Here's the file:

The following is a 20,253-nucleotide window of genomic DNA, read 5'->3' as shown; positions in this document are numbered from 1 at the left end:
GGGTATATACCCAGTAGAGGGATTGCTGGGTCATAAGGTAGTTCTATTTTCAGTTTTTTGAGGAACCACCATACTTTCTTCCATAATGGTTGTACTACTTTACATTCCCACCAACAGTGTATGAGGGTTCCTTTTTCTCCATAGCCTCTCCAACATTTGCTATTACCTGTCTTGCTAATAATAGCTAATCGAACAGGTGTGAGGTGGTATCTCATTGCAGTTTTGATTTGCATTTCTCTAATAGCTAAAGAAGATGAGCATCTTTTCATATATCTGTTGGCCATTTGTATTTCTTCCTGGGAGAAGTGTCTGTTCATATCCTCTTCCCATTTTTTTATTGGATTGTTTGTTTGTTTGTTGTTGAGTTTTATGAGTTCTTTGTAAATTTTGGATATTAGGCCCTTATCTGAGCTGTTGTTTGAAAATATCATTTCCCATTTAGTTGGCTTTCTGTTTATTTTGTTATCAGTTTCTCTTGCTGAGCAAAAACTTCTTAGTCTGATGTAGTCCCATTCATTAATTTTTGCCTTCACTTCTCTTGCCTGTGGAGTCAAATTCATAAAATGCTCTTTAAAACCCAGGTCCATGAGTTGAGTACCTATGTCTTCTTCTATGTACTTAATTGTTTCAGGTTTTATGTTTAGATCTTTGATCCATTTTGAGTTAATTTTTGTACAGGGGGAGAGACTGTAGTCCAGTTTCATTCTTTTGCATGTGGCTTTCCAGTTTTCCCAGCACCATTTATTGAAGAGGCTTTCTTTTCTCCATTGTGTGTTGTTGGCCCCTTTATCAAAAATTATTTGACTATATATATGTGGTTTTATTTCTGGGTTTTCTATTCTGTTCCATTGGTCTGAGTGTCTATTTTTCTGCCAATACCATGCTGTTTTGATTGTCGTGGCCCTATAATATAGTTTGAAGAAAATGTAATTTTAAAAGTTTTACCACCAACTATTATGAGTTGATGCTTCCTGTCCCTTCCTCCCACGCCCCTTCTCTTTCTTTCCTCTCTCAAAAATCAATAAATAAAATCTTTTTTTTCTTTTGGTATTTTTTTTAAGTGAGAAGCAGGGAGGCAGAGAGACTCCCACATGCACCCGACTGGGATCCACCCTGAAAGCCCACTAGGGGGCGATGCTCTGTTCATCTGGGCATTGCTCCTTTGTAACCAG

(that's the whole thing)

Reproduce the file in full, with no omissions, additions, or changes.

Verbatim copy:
The following is a 20,253-nucleotide window of genomic DNA, read 5'->3' as shown; positions in this document are numbered from 1 at the left end:
GGGTATATACCCAGTAGAGGGATTGCTGGGTCATAAGGTAGTTCTATTTTCAGTTTTTTGAGGAACCACCATACTTTCTTCCATAATGGTTGTACTACTTTACATTCCCACCAACAGTGTATGAGGGTTCCTTTTTCTCCATAGCCTCTCCAACATTTGCTATTACCTGTCTTGCTAATAATAGCTAATCGAACAGGTGTGAGGTGGTATCTCATTGCAGTTTTGATTTGCATTTCTCTAATAGCTAAAGAAGATGAGCATCTTTTCATATATCTGTTGGCCATTTGTATTTCTTCCTGGGAGAAGTGTCTGTTCATATCCTCTTCCCATTTTTTTATTGGATTGTTTGTTTGTTTGTTGTTGAGTTTTATGAGTTCTTTGTAAATTTTGGATATTAGGCCCTTATCTGAGCTGTTGTTTGAAAATATCATTTCCCATTTAGTTGGCTTTCTGTTTATTTTGTTATCAGTTTCTCTTGCTGAGCAAAAACTTCTTAGTCTGATGTAGTCCCATTCATTAATTTTTGCCTTCACTTCTCTTGCCTGTGGAGTCAAATTCATAAAATGCTCTTTAAAACCCAGGTCCATGAGTTGAGTACCTATGTCTTCTTCTATGTACTTAATTGTTTCAGGTTTTATGTTTAGATCTTTGATCCATTTTGAGTTAATTTTTGTACAGGGGGAGAGACTGTAGTCCAGTTTCATTCTTTTGCATGTGGCTTTCCAGTTTTCCCAGCACCATTTATTGAAGAGGCTTTCTTTTCTCCATTGTGTGTTGTTGGCCCCTTTATCAAAAATTATTTGACTATATATATGTGGTTTTATTTCTGGGTTTTCTATTCTGTTCCATTGGTCTGAGTGTCTATTTTTCTGCCAATACCATGCTGTTTTGATTGTCGTGGCCCTATAATATAGTTTGAAGAAAATGTAATTTTAAAAGTTTTACCACCAACTATTATGAGTTGATGCTTCCTGTCCCTTCCTCCCACGCCCCTTCTCTTTCTTTCCTCTCTCAAAAATCAATAAATAAAATCTTTTTTTTCTTTTGGTATTTTTTTTAAGTGAGAAGCAGGGAGGCAGAGAGACTCCCACATGCACCCGACTGGGATCCACCCTGAAAGCCCACTAGGGGGCGATGCTCTGTTCATCTGGGCATTGCTCCTTTGTAACCAG